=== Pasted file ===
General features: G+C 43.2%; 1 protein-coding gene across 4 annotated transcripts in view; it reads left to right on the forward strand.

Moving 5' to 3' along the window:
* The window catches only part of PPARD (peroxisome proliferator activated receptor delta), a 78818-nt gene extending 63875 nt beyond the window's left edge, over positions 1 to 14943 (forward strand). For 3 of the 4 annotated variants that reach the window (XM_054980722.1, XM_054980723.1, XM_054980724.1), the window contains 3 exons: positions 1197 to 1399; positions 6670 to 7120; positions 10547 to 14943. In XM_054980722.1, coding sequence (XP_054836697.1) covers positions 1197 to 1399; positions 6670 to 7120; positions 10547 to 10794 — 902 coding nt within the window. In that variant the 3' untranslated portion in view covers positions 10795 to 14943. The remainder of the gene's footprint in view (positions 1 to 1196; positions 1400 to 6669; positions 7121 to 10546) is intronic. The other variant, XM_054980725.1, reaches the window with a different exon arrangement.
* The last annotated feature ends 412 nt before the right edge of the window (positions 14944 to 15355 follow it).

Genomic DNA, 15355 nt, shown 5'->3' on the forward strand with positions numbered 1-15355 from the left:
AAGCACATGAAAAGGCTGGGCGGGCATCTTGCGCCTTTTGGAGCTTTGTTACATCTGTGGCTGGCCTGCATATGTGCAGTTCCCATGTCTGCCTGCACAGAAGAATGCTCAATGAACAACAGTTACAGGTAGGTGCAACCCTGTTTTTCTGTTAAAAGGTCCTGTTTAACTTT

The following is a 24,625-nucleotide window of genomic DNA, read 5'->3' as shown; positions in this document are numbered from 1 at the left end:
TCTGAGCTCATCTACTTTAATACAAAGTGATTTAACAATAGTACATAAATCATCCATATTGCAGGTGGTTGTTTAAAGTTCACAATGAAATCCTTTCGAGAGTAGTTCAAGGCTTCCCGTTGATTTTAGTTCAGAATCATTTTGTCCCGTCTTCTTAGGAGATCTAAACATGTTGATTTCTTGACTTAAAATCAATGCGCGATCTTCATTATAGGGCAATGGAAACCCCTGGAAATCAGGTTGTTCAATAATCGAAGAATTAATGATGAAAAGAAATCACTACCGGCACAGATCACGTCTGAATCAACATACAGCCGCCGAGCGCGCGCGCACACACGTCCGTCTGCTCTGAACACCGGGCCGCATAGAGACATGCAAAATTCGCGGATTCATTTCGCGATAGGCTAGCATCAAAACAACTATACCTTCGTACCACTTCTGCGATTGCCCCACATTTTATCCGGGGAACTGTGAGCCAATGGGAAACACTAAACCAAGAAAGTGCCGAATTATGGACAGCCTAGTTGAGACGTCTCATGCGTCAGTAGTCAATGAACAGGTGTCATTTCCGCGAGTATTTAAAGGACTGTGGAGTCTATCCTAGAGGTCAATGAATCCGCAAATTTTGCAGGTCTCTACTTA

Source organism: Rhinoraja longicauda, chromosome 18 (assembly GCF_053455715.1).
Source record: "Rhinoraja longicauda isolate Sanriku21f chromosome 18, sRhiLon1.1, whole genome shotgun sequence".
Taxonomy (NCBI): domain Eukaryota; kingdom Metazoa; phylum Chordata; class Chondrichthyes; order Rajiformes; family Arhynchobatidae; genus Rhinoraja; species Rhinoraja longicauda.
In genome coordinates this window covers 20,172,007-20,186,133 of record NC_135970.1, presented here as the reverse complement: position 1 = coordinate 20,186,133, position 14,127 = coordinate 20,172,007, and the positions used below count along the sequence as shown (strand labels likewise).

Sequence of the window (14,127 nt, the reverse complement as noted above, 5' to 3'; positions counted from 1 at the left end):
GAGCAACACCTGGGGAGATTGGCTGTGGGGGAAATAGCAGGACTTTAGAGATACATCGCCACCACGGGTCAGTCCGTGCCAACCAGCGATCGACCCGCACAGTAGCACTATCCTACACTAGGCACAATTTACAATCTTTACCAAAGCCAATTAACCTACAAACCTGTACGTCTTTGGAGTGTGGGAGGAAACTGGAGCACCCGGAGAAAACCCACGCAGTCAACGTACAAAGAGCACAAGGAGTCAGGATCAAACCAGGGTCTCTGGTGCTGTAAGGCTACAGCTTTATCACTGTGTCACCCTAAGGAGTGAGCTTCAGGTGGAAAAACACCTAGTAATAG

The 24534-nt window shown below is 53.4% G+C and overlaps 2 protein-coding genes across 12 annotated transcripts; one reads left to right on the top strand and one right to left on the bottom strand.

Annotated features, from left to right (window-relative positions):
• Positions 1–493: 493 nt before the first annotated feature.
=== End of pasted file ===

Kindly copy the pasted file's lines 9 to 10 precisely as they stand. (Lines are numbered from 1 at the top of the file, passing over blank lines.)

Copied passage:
Source organism: Rhinoraja longicauda, chromosome 18 (assembly GCF_053455715.1).
Source record: "Rhinoraja longicauda isolate Sanriku21f chromosome 18, sRhiLon1.1, whole genome shotgun sequence".